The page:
This issue of Pediatric Annals is the last of three issues devoted to terrorism and its potential consequences, edited admirably by Dr. Gregory Blaschke of the Naval Medical Center in San Diego. Unfortunately, this topic is very timely and the three issues contain important concepts and "pearls" related to terrorism and its potential impact on children. In our traditional pediatric role of advocating for children, we are urged by Greg and his pediatric military colleagues to ensure that our local communities have thought about the needs of child victims, including practical issues such as autoinjector antidotes for nerve agents in doses appropriate for children and other child-appropriate equipment and supplies. Our most precious citizens cannot be afterthoughts as disaster plans are developed.
This stamp from El Salvador states simply "Proteccion a la infancia," Childhood Protection.
The articles in this issue also highlight the Israeli experiences during the Persian Gulf War (1990-1991). Publications by Israeli physicians reported experience with accidental atropine poisoning of children from autoinjectors that had been distributed widely, an experience from which appropriate pediatric dosing of atropine following nerve agent exposure can be derived. They also described the advantages and details of a separate pediatric triage and monitoring area following decontamination procedures.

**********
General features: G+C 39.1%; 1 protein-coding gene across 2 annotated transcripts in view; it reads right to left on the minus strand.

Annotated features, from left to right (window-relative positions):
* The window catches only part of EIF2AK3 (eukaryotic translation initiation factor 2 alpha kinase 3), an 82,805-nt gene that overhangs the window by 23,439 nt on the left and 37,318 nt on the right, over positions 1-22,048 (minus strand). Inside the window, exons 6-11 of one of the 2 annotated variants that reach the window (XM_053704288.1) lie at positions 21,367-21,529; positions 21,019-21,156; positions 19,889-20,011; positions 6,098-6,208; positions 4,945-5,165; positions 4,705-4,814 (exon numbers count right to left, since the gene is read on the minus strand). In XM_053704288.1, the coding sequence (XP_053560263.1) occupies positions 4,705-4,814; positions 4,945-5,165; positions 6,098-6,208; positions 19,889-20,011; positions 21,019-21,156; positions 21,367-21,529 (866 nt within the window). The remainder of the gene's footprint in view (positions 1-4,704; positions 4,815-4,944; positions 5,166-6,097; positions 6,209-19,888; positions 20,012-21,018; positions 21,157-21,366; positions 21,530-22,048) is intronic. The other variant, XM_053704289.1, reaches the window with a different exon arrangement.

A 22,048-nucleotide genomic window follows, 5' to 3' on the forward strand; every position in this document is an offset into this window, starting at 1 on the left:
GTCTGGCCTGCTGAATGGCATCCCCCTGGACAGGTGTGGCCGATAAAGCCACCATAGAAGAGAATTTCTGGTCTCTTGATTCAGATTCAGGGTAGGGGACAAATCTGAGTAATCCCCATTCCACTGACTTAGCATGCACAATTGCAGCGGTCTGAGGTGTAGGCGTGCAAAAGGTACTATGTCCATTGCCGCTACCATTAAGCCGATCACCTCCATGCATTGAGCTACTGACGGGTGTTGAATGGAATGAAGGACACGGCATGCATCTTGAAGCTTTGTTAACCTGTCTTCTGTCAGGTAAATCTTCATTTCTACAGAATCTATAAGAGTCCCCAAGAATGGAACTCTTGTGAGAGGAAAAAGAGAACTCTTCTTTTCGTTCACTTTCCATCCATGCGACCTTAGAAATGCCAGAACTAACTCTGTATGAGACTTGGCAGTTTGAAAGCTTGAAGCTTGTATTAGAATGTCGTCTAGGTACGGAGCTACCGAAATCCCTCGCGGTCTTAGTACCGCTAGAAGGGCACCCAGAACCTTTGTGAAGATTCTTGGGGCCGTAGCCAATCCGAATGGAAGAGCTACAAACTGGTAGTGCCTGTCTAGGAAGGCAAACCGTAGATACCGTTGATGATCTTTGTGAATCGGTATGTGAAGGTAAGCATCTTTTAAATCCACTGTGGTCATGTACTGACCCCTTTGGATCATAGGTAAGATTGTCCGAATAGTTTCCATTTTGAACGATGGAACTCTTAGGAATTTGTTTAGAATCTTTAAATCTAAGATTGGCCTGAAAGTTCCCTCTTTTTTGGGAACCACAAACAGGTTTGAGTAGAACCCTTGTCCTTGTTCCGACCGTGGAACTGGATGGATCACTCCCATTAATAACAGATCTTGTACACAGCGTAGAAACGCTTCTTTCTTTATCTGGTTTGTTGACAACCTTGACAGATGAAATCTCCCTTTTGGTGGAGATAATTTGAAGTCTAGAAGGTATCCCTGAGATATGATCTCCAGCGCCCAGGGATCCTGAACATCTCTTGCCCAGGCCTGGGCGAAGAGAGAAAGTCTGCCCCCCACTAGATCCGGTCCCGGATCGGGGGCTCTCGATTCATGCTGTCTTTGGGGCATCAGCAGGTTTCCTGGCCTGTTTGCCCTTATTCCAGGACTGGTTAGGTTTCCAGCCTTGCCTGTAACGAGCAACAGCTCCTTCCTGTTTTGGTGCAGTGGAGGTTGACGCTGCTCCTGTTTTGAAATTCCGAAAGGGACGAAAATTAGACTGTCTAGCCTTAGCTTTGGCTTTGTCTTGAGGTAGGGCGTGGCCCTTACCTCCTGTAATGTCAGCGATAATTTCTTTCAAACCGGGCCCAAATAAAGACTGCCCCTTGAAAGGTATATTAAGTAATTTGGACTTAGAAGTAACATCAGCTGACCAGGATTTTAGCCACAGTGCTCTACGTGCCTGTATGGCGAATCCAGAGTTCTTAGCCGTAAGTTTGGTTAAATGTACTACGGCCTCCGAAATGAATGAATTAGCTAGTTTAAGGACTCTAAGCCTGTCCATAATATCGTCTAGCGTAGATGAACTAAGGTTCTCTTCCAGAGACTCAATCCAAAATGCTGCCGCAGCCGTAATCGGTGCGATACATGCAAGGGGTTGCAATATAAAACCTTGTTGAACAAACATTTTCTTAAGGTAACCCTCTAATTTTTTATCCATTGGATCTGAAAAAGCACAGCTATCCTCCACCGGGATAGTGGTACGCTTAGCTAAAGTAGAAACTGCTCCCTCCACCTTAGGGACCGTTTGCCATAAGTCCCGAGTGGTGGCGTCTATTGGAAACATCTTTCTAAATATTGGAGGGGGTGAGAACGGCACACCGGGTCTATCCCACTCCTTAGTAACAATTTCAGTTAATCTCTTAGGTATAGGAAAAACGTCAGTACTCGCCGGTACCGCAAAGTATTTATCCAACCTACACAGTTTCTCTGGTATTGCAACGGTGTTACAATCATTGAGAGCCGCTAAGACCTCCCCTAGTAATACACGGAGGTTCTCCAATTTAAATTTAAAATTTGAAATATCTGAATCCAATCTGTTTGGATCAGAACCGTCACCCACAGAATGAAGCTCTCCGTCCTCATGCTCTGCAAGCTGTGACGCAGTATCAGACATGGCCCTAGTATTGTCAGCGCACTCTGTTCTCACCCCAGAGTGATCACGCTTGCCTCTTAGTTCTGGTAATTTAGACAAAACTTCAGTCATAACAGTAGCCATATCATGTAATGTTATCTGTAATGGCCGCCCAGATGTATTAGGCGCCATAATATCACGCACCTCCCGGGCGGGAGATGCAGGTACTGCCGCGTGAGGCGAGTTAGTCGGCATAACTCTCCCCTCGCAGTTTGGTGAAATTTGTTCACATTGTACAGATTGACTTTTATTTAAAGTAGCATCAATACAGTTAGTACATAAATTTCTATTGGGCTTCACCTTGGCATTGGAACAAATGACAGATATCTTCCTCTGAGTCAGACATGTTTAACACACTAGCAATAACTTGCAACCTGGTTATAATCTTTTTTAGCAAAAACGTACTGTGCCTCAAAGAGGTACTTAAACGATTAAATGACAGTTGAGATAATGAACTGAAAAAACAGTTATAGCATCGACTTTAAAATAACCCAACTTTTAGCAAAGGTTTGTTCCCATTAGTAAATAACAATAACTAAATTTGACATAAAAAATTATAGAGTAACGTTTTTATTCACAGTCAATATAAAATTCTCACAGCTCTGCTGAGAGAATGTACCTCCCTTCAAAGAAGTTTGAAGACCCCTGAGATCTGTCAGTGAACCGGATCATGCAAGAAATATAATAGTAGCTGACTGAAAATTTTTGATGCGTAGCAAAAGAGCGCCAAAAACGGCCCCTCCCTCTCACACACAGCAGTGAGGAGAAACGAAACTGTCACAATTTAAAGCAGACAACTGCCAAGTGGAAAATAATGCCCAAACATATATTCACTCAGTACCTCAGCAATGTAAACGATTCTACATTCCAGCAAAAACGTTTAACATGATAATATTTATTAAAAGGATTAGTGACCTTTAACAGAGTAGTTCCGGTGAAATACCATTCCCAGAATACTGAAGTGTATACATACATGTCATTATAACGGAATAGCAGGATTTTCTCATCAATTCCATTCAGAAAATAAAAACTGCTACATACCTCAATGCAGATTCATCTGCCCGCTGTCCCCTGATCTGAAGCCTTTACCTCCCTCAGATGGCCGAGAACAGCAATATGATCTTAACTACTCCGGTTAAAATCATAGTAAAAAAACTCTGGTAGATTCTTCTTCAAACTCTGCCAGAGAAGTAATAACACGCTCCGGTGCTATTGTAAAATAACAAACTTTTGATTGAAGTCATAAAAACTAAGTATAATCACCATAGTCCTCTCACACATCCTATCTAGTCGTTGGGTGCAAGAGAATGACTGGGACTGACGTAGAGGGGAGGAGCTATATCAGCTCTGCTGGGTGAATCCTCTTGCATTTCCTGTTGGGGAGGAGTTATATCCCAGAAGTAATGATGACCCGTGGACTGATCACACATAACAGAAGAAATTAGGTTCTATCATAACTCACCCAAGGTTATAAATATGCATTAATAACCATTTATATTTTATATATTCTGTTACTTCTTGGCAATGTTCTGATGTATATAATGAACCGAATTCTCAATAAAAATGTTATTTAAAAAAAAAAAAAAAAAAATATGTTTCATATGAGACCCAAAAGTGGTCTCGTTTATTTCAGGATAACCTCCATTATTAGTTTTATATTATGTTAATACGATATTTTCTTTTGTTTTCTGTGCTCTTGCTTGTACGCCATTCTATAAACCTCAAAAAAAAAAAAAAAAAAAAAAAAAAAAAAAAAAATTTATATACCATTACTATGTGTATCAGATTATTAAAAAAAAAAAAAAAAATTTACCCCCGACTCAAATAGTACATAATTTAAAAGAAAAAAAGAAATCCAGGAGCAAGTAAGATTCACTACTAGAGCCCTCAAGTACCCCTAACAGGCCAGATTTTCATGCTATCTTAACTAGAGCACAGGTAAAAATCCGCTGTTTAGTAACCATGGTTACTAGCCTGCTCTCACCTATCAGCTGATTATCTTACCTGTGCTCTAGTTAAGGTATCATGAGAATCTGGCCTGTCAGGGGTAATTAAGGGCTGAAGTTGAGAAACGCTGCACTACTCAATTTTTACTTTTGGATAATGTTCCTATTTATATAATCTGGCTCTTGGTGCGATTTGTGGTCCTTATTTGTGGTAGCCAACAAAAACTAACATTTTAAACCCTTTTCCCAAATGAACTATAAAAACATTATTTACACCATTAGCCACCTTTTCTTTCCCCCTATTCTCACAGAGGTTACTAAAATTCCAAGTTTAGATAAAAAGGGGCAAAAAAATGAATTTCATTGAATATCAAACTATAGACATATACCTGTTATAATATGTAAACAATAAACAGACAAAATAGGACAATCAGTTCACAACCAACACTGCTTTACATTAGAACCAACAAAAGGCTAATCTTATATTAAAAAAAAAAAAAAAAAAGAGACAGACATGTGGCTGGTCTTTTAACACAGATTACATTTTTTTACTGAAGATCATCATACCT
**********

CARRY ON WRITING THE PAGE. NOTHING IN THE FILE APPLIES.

I hope that many of you will tuck these issues away in a safe place. Hopefully, they will never need to be consulted, but in the event of terrorist attacks on our civilian population you will have some hard-to-get practical information.
I have chosen several stamps for this issue that relate to nuclear energy and to potential terrorism exposures. The stamp that depicts the burning towers on the New York skyline is from Shqiperia, better known in English as Albania. The blue and white stamp from Sweden (Sverige) was issued in 1979 to highlight the hazards of automobile exhaust. Today, however, the child wearing a gas mask might better symbolize the risk of deliberate cyanide or organophosphate nerve agents.
The purple stamp from France depicts Henri Becquerel, who discovered radioactivity in 1896 when he showed that uranium spontaneously emitted a powerful form of radiation. He shared the Nobel Prize for Physics in 1903 with Pierre and Marie Curie, his colleagues in Paris.
The souvenir sheet from the Republic of Guinea highlights Marie Curie, who isolated the new highly radioactive element radium chloride in 1898. After sharing the 1903 Nobel Prize and after the tragic death of Pierre in 1906 (at 47 he was trampled by a horse-drawn vehicle near the Left Bank end of the Pont Neuf, Paris), Marie Curie received a second Nobel Prize for Chemistry in 1911 for her further studies of radioactivity. The Curies' daughter, Irène Joliot, and her husband, Frédéric, were also awarded the 1935 Nobel Prize in Chemistry. Note that the birth and death dates printed on the stamp (twice) are actually those of Pierre Curie; Marie was born in 1867 and died in 1934.